KEEP THE RECEIPTS, and be sure that any books rented are returned by the deadline set forth by the bookstore. And, at the same time, turn in any purchased books for some money back.
    My suggestion is to rent all the college textbooks you are able. It is a better deal.
    I’ve also learned that this is information parents and students are not necessarily given. Renting books was new to me last year (as a parent) but working in the store, I’ve learned all this other information that is freely given.
    The bottom line is to do your homework BEFORE you arrive (or send your child) at the bookstore. It can be overwhelming and doing this can save headaches and time (another savings).

    I apologize for this being so long, but I think it’s good information to get out there.


  2. I appreciate your advice and Carroll’s, above. My kids aren’t in high school/college yet, but it’s good info to keep in mind. I had no idea you could rent textbooks.

    Now that my son is in middle school, I don’t think I can get away with buying up a size or two like I did while he was in elementary school (at least for jeans!), but for younger kids, that’s always been my technique. Short and long-sleeved t-shirts, jeans, athletic pants can be purchased for a fraction of the cost off-season (last fall I found a $1/item sale at Penney’s–I stocked up for a few years on shorts and t-shirts for both kids). I pull it out when they need new clothes. I have found out that you are right–it’s usually hot when my kids return to school so shorts and t-shirts are still the most appropriate. I generally get my son one new t-shirt for the first day of school (he’s not very into clothing). I take my daughter out shopping for one new outfit for school where SHE gets to pick out–otherwise, I pick out all the clothing. You have to start out young if you want to get away with this–I never allowed my kids to be picky about their clothing–so on the one occasion where my daughter gets to pick out her outfit, it’s a big treat. She never argues with me about clothing otherwise (she’s 8–I’m sure that will change as she gets older). I DO buy decent quality sneakers for my kids and I take them shopping to do this, as a good fit is important–they have sneakers and dress shoes for church and that’s it, shoe-wise.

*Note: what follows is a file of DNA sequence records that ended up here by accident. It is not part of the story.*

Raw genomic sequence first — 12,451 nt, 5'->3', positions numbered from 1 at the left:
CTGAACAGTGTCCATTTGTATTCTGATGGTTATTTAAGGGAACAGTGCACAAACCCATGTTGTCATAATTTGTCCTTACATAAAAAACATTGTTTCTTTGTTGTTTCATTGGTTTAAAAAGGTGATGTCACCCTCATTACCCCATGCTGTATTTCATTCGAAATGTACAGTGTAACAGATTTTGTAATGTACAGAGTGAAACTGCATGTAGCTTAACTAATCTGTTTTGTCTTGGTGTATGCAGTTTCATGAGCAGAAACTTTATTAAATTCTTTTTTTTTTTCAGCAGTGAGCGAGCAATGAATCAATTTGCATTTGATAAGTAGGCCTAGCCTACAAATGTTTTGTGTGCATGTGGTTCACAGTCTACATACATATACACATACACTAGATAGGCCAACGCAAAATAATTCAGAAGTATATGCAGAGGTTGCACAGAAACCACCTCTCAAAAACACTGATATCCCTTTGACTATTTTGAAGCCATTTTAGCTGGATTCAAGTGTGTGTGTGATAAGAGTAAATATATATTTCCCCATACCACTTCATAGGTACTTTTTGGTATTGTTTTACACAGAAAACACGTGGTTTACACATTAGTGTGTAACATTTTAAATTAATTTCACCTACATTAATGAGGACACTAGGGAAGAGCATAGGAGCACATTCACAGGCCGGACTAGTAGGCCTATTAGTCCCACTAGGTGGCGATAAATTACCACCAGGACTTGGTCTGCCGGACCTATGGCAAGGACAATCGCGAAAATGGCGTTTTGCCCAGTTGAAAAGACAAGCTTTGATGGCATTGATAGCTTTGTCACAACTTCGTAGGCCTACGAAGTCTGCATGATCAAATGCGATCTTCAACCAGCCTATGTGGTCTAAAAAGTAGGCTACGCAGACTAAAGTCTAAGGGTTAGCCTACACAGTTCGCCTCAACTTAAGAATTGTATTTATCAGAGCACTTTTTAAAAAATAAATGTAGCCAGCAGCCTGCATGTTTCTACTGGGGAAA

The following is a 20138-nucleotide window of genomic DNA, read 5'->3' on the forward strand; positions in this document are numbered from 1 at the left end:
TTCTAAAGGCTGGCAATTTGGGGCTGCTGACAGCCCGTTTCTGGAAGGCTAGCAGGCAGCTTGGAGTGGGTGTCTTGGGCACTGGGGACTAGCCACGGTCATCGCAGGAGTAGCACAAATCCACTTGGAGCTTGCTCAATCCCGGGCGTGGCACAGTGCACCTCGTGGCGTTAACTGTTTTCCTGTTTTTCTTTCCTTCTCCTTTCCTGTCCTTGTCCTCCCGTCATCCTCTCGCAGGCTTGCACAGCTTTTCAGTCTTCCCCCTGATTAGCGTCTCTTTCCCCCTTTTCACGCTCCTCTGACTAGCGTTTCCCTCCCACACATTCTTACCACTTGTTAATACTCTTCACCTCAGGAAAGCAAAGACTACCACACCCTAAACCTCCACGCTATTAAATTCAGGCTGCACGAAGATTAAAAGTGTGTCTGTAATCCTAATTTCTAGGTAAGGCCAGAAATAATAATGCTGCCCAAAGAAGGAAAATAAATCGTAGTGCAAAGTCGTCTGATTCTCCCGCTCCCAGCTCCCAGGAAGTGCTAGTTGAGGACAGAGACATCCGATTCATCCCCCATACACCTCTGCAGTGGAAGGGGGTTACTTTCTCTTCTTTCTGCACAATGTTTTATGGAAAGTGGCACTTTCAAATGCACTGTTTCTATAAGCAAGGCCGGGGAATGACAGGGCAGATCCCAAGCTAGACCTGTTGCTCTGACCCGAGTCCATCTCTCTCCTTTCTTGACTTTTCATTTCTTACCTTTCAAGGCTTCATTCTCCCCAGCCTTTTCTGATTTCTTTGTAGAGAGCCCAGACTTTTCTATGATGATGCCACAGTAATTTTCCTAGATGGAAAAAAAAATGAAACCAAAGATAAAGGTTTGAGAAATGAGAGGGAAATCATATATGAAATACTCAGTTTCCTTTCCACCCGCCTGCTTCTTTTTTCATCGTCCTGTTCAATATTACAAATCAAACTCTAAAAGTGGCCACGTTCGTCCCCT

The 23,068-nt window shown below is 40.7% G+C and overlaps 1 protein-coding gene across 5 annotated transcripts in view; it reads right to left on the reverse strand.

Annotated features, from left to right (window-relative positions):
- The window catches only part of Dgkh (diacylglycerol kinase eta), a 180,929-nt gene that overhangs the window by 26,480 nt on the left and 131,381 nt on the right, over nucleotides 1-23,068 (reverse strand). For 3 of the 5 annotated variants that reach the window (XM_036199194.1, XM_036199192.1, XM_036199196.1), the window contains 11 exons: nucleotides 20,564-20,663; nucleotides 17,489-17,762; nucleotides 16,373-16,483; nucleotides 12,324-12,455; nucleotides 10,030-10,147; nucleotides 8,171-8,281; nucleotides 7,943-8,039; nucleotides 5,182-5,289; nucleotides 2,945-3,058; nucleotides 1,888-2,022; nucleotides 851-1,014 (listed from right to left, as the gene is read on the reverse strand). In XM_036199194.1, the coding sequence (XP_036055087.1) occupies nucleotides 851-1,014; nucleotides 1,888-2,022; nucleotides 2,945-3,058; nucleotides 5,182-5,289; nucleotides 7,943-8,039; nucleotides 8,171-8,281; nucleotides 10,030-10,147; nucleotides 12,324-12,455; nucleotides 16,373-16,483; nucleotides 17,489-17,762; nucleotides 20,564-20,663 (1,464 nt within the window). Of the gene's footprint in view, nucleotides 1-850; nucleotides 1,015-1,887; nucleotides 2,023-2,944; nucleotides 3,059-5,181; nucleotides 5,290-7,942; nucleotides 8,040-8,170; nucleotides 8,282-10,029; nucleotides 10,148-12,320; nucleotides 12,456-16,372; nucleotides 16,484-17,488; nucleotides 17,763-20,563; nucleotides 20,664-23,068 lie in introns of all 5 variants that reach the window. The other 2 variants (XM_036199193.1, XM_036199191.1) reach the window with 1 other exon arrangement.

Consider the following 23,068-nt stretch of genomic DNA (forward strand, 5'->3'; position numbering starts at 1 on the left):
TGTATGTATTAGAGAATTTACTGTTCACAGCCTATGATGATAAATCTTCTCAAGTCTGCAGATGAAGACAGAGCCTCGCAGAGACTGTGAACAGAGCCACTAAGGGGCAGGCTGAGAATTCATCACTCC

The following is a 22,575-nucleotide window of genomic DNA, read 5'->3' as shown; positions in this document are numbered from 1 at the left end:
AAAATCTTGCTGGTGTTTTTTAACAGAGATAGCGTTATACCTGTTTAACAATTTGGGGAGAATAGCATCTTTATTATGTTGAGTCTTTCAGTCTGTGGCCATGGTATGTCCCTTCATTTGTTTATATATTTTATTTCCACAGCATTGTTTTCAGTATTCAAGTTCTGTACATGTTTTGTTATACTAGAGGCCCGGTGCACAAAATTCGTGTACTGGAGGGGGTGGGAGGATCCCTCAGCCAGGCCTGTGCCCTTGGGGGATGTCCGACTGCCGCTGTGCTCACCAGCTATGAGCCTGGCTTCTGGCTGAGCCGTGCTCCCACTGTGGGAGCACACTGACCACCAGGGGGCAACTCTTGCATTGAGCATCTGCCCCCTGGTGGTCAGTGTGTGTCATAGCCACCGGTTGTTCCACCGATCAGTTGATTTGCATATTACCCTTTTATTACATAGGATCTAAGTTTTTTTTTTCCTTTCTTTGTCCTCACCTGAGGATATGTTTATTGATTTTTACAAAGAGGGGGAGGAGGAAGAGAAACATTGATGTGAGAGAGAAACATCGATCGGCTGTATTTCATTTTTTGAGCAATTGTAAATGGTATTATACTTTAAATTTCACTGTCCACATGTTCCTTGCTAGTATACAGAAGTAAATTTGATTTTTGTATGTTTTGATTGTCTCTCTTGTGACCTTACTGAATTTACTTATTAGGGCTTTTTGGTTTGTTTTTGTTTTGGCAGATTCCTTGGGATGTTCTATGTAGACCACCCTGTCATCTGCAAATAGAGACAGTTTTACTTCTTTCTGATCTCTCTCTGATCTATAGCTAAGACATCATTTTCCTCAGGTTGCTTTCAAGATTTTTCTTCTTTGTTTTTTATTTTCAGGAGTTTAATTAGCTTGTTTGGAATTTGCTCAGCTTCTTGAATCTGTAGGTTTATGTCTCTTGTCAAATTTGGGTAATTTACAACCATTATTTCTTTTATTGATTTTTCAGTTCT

I have found that Kohl’s will have backpacks on sale after school starts but you have to check often to catch the sales (we make our kids use theirs till they wear out!).

    I’m interested in hearing other’s thoughts on cell phones for kids.

    Good thoughts, Sara!


  3. Thanks for these textbook details, Carroll. Having JUST done this for my freshman daughter, it is shocking. Even though we used these strategies, her books were over $1,100 for the first term. Another strategy for future buying once you get on campus, is to buy directly from other students for the price they can sell back to the bookstore, which is less than the used price in the bookstore.

    And one more note. We went online to order books and where all we were going to get them from for the best prices. I decided to think about it overnight, as I sometimes do when buying something for over $1,000 for the first time. During that time, a couple of the cheapest alternatives were snapped up, which ended up costing about $50 more in total. So, in this case, the early bird gets the worm – do not hesitate!


    1. Michelle, that is an excellent point. Some people have come into the store saying “I saw it for thus and such a price” and when it gets looked up, the price has changed. However, there was one (only one mind you) where the price had gone down.
      It’s like buying airline tickets online.


  4. I agree totally with your recommendations!

    Instead of purchasing multiple, cheaply made backpacks over the years( the cheap ones sometimes don’t even make it through the year)
    we purchase a backpack from LL Bean at the start of Kindergarten. They are classic, well made, and they will repair or replace the backpack for it’s entire lifetime! We avoid patterns or more trendy prints and opt for solid colors.


  5. School classroom supplies this year were cheap as I had quite a few of the items already at home. The expense that is killing me is my son’s uniform tips this year since our charter school moved 15 miles away and opened another location 5 miles away from our house. Besides opening a brand new campus again, this one has all different colors than before and will only allow school colors on campus so new sweatshirts, new coat. Thank god it won’t be cold enough for those tool November so we started with 3 shirts and will slowly be adding to it. Because of uniforms and he’s 8 I do buy his shirts big so we get at least 2 years or of them. And in the past we had uniform swaps which are a huge help.


  6. Thanks for the great tips, Sara! I always appreciate hearing how you manage things like this. There is so much angst around going back to school that it is tempting to sooth the kids with promises of new stuff! Totally the wrong message!